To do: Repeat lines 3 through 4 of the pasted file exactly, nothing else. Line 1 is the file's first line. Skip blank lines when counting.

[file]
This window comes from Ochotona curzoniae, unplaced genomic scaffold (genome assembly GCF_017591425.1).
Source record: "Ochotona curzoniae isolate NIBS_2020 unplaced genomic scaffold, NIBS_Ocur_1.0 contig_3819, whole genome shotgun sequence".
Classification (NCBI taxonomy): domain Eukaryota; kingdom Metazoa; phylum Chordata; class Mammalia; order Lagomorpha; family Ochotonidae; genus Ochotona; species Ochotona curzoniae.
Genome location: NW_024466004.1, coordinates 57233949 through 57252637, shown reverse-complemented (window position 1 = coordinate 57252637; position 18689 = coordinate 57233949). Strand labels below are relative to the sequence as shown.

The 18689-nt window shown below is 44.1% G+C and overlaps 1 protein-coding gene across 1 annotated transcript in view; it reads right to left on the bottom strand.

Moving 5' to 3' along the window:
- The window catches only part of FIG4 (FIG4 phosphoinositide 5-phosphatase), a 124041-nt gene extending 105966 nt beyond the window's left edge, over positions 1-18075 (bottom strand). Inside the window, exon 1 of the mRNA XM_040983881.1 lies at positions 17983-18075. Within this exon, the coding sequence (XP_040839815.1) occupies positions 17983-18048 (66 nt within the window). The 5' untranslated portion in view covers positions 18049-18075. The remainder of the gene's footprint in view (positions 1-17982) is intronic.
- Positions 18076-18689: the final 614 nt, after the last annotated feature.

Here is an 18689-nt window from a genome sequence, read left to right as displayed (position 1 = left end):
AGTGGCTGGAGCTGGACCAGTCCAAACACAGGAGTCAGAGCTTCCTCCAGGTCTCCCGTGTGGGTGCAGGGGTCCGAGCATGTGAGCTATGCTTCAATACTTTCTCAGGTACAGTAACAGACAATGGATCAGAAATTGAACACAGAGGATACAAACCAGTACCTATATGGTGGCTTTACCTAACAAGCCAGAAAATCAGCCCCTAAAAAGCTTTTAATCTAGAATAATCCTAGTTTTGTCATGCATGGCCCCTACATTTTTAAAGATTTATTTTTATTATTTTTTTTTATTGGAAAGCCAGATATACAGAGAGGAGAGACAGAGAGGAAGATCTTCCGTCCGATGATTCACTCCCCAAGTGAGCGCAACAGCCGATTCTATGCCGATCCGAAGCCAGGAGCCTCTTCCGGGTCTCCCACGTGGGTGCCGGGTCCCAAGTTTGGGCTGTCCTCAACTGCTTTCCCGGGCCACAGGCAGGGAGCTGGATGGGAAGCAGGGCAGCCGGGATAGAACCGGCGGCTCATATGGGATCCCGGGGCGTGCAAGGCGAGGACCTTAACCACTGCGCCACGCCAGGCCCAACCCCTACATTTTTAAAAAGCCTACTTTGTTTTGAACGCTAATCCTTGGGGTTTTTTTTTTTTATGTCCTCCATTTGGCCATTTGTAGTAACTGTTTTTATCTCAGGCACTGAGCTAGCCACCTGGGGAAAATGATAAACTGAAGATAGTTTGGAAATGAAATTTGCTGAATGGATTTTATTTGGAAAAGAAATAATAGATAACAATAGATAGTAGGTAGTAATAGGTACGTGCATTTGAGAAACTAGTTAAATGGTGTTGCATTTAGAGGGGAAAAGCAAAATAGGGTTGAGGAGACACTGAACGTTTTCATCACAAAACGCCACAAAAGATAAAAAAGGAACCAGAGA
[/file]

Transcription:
Classification (NCBI taxonomy): domain Eukaryota; kingdom Metazoa; phylum Chordata; class Mammalia; order Lagomorpha; family Ochotonidae; genus Ochotona; species Ochotona curzoniae.
Genome location: NW_024466004.1, coordinates 57233949 through 57252637, shown reverse-complemented (window position 1 = coordinate 57252637; position 18689 = coordinate 57233949). Strand labels below are relative to the sequence as shown.